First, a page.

When SLACK and MOBILAB met | MobiLab Blog

Recently I saw a slack commercial on TV in Germany and realized that Slack has become mainstream even outside of the US. That made me remember how my company (MobiLab – a software engineering company focussed on MDM and Payment) started using this collaboration tool.

I remember back in February 2014 when I saw a short Twitter post from Marc Andreessen on Slack saying “I have never seen viral enterprise app takeoff like this before–all word of mouth”.

Slack daily active users

That caught my attention immediately and I went on slack.com to check out what this “Slack” is all about. At first, I thought that it is “just another” messaging tool. Back then MobiLab was heavily using gChat for internal communication and in general, most of our collaboration tools were around the Google and Atlassian suites. But, messaging and emails had been always a pain for us. Specifically, email and gChat didn’t serve our purpose as an engineering company. Our people wanted to have a nice way to share code snippets within our chat, upload documents, and chat in groups on a specific topic.

I still remember when Google introduced Google Wave back in 2009. I loved it but thought that it was a bit ahead of its time and not ideal for the general audience. When it was brought offline I was a bit sad though, because this was the closest tool to make collaboration more efficient between teams in a company.

Using email as a collaboration tool with my team and with our customers was just the worst experience ever. Paul Graham, wrote a nice blog post in 2012 on “Frighteningly Ambitious Startup Ideas” and one of them was about emails. The post started with “Email was not designed to be used the way we use it now.” and that was exactly what I was struggling with. I was looking for a solution to replace email with a “new protocol”.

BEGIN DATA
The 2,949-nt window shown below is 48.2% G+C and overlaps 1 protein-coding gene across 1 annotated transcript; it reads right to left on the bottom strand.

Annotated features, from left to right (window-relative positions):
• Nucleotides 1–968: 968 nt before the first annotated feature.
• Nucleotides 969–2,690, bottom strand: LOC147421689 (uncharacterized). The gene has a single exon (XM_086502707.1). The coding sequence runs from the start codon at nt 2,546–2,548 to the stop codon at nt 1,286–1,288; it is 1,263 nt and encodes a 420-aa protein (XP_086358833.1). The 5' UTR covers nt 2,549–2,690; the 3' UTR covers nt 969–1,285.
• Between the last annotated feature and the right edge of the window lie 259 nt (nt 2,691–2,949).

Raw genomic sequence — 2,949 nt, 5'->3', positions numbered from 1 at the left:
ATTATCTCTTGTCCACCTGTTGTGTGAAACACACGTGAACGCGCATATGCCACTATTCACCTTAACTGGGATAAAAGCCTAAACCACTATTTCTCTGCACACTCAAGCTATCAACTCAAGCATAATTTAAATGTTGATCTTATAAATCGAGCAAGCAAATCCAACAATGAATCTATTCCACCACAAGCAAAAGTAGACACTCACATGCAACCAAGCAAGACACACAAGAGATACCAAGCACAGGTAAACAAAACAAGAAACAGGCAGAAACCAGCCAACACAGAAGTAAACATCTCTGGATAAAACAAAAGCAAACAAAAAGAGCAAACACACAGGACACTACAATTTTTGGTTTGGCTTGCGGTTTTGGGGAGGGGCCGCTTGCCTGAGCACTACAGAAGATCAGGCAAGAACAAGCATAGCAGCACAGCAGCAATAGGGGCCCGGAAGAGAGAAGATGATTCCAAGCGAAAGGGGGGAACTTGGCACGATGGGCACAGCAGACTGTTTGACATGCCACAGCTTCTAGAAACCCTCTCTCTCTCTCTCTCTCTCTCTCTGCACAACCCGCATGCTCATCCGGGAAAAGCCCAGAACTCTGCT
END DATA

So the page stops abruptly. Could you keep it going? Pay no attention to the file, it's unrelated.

At first, I thought that Slack is just another communication tool, but Marc Andreessen tweeting about the viral growth of it convinced me to check it out. As my former CTO put it, we wanted to get “rid of all the bullshit” when communicating and collaborating. So I wrote to my engineering team an (this time a very efficient) email on 11th of February 2014 (Slack officially launched on Feb 12th – so we were part of the Slack preview release) and asked for volunteers to evaluate Slack for one week:

Slack evaluation

As a software company, it was important what our engineers think of this tool. My team was kind enough to participate and after one week the feedback was amazing. Every engineer at MobiLab wanted to use Slack!

Some of their original feedback points were:

  • “Just the option of having themed chatrooms (Android, iOS, Backend,…) where you can simply jump in and post questions is awesome”;
  • “No need to address/disturb/annoy someone specific (who may not even be capable of answering your question)”;
  • “You can always post cute cat pictures into the random channel ;-)”;
  • “Channels – easy group chat”;
  • “Sending files and code snippet”;
  • “Syntax highlighting of code snippets”;
  • “Desktop notifications possible on certain events”;
  • “Better and greater overview of written messages when chatting privately to a team member than google chat”;
  • “The themed channels can be really useful when a team is working closely, e.g. to get something delivered”.